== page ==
What is asbestos?
Asbestos is a general name for fibrous, double-chain silicate minerals that contain iron, magnesium, calcium or sodium. They can be divided into two main groups, known as serpentine (for example, chrysotile) and amphibole (for example, amosite, crocidolite and tremolite). Chrysotile is easily degraded by strong acids, while amphiboles are more resistant.
The various forms of asbestos are generally resistant to alkalis. The chemical nature and crystalline structure of asbestos gives it a number of characteristics, including high tensile strength, durability, flexibility, and resistance to heat and chemicals.
Asbestos refers to six unique minerals: chrysotile, amosite, crocidolite, anthophyllite, tremolite and actinolite, which belong to the serpentine and amphibole families.
Asbestos, and specifically chrysotile, is used in a large number of applications, particularly in building materials. Examples include asbestos-cement (AC) sheets and pipes, electrical and thermal insulation, and friction products, such as brake linings and clutch discs.
Asbestos in drinking water
Asbestos reaches the water by dissolving the minerals already mentioned, as well as industrial effluents, also by air pollution, asbestos pipes in water distribution systems and tanks (reservoirs) made of this material. The detachment of asbestos fibers from asbestos pipes is related to the composition of the water that can be dissolved these minerals or simply the physical dragging.
Although asbestos pipes are still used in approximately 19% of water distribution systems today, the erosion of such pipes appears to contribute significantly to the asbestos content of drinking water supplies.
Health problems due to asbestos
The health risks associated with inhaling asbestos in the environment, especially at workplaces, have long been recognized, and include asbestosis, pulmonary carcinoma, malignant pleural mesothelioma and peritoneum, and possibly cancers of the gastrointestinal tract and larynx. In contrast, according to the WHO, little convincing evidence of the carcinogenicity of ingested asbestos has been found. This is done in epidemiological studies of populations supplied with drinking water containing high concentrations of asbestos. In addition, the ability of ingested asbestos fibers in drinking water to migrate through the walls of the gastrointestinal tract in sufficient quantities to cause local or systemic adverse effects has not been relevant.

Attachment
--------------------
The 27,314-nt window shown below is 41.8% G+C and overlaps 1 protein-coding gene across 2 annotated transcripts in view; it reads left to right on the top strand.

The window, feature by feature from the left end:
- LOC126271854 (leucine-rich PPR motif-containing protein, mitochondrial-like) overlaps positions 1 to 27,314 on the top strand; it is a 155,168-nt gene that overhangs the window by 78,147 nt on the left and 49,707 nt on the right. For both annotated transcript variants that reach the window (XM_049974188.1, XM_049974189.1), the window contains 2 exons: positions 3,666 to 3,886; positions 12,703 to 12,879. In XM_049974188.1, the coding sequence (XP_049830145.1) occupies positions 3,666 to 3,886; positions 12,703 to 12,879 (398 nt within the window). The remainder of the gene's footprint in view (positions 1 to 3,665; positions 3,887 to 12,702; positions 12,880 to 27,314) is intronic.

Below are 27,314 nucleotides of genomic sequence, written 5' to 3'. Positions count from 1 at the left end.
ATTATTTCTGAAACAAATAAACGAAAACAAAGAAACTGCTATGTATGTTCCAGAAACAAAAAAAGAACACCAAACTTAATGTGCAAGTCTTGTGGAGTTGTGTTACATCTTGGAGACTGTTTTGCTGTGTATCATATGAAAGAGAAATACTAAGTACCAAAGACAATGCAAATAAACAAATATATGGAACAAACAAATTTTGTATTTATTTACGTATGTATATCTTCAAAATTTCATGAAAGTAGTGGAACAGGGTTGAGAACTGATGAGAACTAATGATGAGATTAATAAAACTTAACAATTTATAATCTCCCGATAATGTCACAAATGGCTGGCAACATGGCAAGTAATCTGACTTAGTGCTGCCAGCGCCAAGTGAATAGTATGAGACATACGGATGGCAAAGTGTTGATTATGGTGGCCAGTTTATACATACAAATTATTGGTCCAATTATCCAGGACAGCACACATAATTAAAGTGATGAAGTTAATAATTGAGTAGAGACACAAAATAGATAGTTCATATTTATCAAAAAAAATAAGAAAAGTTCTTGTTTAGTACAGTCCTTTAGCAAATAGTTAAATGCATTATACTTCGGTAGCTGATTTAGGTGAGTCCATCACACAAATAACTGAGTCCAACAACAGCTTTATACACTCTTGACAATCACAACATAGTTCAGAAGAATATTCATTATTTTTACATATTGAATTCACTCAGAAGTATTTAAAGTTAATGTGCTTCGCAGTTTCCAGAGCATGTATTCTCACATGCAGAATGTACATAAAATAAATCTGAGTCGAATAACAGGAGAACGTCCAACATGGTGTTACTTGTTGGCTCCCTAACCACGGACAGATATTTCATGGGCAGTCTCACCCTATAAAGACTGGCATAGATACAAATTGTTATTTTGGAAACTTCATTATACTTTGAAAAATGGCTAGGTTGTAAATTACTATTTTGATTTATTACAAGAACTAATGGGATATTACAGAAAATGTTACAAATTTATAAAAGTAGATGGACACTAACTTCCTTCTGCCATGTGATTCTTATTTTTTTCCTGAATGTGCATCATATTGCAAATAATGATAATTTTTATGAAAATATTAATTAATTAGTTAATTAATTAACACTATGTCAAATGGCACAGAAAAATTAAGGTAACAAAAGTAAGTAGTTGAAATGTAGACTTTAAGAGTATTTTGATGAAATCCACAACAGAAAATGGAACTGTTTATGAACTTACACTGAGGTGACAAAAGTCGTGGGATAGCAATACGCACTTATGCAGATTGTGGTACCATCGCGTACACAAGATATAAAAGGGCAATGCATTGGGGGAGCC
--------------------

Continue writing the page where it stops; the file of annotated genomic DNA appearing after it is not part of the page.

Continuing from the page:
In population studies, we found no consistent evidence of an association between mortality or cancer incidence and asbestos intake into drinking water.
What are the methods of analysis?
The method of choice for the quantitative determination of asbestos in ambient air and water is transmission electron microscopy (TEM) with energy dispersive X-ray identification and selected area electron diffraction (TEM / SAED).
Treatment methods for asbestos in water.
1) Flocculation / Filtration
2) Submicron filtration
3) Reverse Osmosis
Sorce: World Health Organization (WHO)